James Marshall was the chief carpenter for the the American military in Los Angeles and set out for Sutter's Fort May 6, 1847 to look for a sawmill site for John Sutter. On August 28th work commenced at what is now Coloma on the South Fork of the American River. On January 24, 1848, Marshall found gold in the sawmill tailrace on the banks of the South Fork.
Soon after Marshall discovered gold in Sutter’s Mill, the small town of "Old Dry Diggings" sprang up. Like so many other towns close to the original discovery site, Old Dry Diggings rapidly populated with hundreds of gold seekers turning into thousands. Later the name was changed to Placerville, CA (east of Sacramento and just south of Coloma on Route 49).
We traveled to Placerville with cousin Barbara to visit a place of business that was established in 1852. I. H. Nash started Placerville Hardware to sell gold pans and other goods needed by miners. The store is the oldest hardware store west of the Mississippi River and is also the fourth oldest continuously operating business in California.
Entering the store, we thought we were walking on the same floors that those early arrivals seeking their fortunes rushed over on their way to the gold pans.
Another sign of an old hardware store was the rolling ladder that enabled the clerks to climb to the ceiling to find that particular item whose whereabouts is known only to experienced staff members.
The store seemed huge, although "large" may even be overstating the size. We passed items typical of stock in hardware stores. The choice of hammers and picks, for example, was far more than we would have expected to find in a store serving a town with a population of about 10,000.
Even the steps of the stairs to the second floor were “display shelves” for kraut crocks and baskets. The brick wall leading to the second floor seemed to have been around for the store’s 157 years.
George Fausel purchased the store in 1952, and the Fausel Family has continously operated Placerville Hardware for the past 57 years.
We passed bins, shelves, and spools with merchandise typical of hardware stores (fasteners, kitchen appliances, and rope/cords). But then we began to see other, less typical, items. For example, this boot bird house was the first we had ever seen. (The entrance is the white space on the left of the boot leg.)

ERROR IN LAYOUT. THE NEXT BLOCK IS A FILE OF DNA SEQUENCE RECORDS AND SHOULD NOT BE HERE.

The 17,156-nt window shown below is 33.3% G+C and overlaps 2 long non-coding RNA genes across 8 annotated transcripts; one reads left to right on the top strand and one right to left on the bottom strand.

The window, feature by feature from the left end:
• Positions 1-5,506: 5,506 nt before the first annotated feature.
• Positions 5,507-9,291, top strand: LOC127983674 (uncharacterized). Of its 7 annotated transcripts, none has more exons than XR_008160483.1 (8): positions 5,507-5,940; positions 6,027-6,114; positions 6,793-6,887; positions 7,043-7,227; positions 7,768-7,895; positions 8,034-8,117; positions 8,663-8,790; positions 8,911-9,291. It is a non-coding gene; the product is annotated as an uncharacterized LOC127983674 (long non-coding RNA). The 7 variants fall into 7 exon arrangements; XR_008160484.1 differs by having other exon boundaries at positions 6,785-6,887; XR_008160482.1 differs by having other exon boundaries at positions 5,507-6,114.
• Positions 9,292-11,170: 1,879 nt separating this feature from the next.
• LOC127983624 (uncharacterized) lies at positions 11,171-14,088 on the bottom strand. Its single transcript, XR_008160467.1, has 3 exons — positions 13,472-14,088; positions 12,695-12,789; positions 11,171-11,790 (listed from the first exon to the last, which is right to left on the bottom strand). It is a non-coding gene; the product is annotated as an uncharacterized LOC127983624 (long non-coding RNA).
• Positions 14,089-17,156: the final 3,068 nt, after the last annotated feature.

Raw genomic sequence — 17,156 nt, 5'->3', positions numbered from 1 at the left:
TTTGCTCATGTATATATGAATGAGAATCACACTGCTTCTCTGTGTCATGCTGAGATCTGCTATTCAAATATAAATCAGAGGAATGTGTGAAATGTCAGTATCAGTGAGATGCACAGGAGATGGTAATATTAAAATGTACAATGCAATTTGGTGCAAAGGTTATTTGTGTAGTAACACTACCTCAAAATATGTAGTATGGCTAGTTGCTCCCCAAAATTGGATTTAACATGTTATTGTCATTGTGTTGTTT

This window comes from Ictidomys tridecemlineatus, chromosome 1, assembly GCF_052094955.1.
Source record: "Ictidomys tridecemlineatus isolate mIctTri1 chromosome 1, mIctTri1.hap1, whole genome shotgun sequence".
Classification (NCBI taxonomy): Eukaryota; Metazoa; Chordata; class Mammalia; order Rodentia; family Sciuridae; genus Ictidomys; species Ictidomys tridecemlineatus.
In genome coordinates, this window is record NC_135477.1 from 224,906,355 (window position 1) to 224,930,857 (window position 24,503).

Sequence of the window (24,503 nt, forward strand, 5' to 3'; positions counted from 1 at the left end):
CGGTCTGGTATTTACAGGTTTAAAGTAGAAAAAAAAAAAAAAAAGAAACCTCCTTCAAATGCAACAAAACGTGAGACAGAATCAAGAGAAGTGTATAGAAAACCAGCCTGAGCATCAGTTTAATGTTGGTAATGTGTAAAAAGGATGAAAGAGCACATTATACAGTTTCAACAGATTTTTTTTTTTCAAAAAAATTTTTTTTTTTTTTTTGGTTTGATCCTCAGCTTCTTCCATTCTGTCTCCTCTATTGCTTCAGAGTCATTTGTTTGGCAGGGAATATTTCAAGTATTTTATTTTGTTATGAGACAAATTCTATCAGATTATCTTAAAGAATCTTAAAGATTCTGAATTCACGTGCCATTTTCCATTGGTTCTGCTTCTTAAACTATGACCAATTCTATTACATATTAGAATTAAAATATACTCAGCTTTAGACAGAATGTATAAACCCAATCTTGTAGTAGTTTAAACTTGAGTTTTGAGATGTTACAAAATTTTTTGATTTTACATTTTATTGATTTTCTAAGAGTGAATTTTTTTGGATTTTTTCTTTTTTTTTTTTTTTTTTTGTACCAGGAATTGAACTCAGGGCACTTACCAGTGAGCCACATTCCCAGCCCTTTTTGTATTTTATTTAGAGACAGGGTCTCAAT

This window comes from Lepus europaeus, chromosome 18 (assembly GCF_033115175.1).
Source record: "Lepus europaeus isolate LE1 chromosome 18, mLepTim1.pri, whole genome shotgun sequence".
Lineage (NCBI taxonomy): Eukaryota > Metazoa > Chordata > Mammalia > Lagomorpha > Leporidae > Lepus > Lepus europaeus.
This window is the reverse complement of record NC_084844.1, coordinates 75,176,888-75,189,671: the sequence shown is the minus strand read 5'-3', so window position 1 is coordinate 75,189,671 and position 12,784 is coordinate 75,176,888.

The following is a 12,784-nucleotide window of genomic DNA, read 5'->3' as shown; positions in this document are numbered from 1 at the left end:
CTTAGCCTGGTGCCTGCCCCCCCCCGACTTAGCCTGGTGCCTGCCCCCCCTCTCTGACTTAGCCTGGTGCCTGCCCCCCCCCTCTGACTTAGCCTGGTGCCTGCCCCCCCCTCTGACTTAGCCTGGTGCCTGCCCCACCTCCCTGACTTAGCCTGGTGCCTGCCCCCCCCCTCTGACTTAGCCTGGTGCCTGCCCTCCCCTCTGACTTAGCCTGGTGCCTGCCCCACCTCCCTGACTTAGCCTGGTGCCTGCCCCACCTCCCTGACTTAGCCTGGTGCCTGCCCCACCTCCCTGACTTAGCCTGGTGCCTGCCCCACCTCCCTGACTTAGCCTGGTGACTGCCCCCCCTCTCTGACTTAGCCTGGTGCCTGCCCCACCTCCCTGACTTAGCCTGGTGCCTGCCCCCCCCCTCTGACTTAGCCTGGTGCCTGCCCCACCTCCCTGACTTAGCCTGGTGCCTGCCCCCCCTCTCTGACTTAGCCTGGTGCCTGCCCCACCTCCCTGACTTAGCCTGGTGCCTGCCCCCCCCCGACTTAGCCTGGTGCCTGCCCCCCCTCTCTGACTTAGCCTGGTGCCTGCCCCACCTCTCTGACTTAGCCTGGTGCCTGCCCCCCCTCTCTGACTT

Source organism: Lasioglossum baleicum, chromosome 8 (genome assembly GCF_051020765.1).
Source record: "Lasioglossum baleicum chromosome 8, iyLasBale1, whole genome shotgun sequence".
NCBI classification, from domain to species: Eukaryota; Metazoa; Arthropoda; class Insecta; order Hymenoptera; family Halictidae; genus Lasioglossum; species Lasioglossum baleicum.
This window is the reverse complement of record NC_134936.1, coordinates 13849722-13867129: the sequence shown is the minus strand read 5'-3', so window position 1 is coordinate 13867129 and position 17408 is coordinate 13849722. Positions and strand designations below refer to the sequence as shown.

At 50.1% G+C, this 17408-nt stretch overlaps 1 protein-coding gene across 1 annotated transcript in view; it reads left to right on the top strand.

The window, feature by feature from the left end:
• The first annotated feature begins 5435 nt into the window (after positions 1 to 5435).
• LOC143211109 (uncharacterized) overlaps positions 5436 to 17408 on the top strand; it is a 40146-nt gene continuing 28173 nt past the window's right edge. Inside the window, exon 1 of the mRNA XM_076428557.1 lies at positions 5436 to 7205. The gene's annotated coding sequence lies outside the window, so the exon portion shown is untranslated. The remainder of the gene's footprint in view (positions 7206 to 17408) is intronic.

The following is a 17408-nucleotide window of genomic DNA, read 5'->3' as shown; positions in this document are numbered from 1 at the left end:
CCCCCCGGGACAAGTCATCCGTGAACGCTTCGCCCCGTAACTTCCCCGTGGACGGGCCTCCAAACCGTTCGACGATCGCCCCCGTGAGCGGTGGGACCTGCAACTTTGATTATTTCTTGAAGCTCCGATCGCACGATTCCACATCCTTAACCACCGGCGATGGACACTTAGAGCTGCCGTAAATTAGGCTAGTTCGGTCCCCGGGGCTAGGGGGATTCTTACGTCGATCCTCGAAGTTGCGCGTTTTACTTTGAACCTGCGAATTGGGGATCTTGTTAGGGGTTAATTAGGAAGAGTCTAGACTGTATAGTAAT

We found cookie jars (we liked the Dagwood in the Car one) and lunch boxes that were far from the utilitarian items that we would have expected.
Deanne Fausel credits the store's success to its variety. "Hardware stores come and go, she said. "Why do we survive? Because we have stuff for women."
Maybe that explains the dozens of different shaped cookie cutters, the unexpected cannoli forms, the number of ceiling fan pulls, the Bridal Registry, and the sun bonnets available in the store.
But we were puzzled by the unusual items shown here—the Appetizer Mini Tongs, but especially the dark glasses complete with an attached pig snout.
If you can’t find it at Placerville Hardware, do you really need it?
We headed out of the hardware store for a short walk around town. Just down the street were the shops in the Old Town Centre, originally a Masonic Temple, built in 1893.
This row of stores showed some of the architectural difference and service differences in downtown Placerville--an oyster bar, a store selling skateboards, and the Olde Eldorado Emporium.
We headed across the town triangle, which features this bell tower, to the Cary House Hotel.
Built in 1857, the lobby provides a warm welcome to travelers or curious tourists. The woodwork is original to this 40-room Hotel.
The most striking feature of the lobby are these four stain glass windows created by Wendy Wythe, a local artist, when she was 17 years. It took her one year to complete all four pieces which represent each season. Show here is Spring.
Also in this photograph is a Chickering Square Grand built in 1876. The painting of the lady behind the piano was sold to the Hotel by a decorator because it fit in the space. The interesting fact is that the granddaughter of the lady was astonished to find this portrait of her grandmother when she stayed on the Hotel.
The granddaughter joined Mark Twain, John Studebaker, Betty Davis, and President Grant as guests of the Cary House over the years of its operation.
Not only Placerville Hardware, but Placerville itself, are going strong.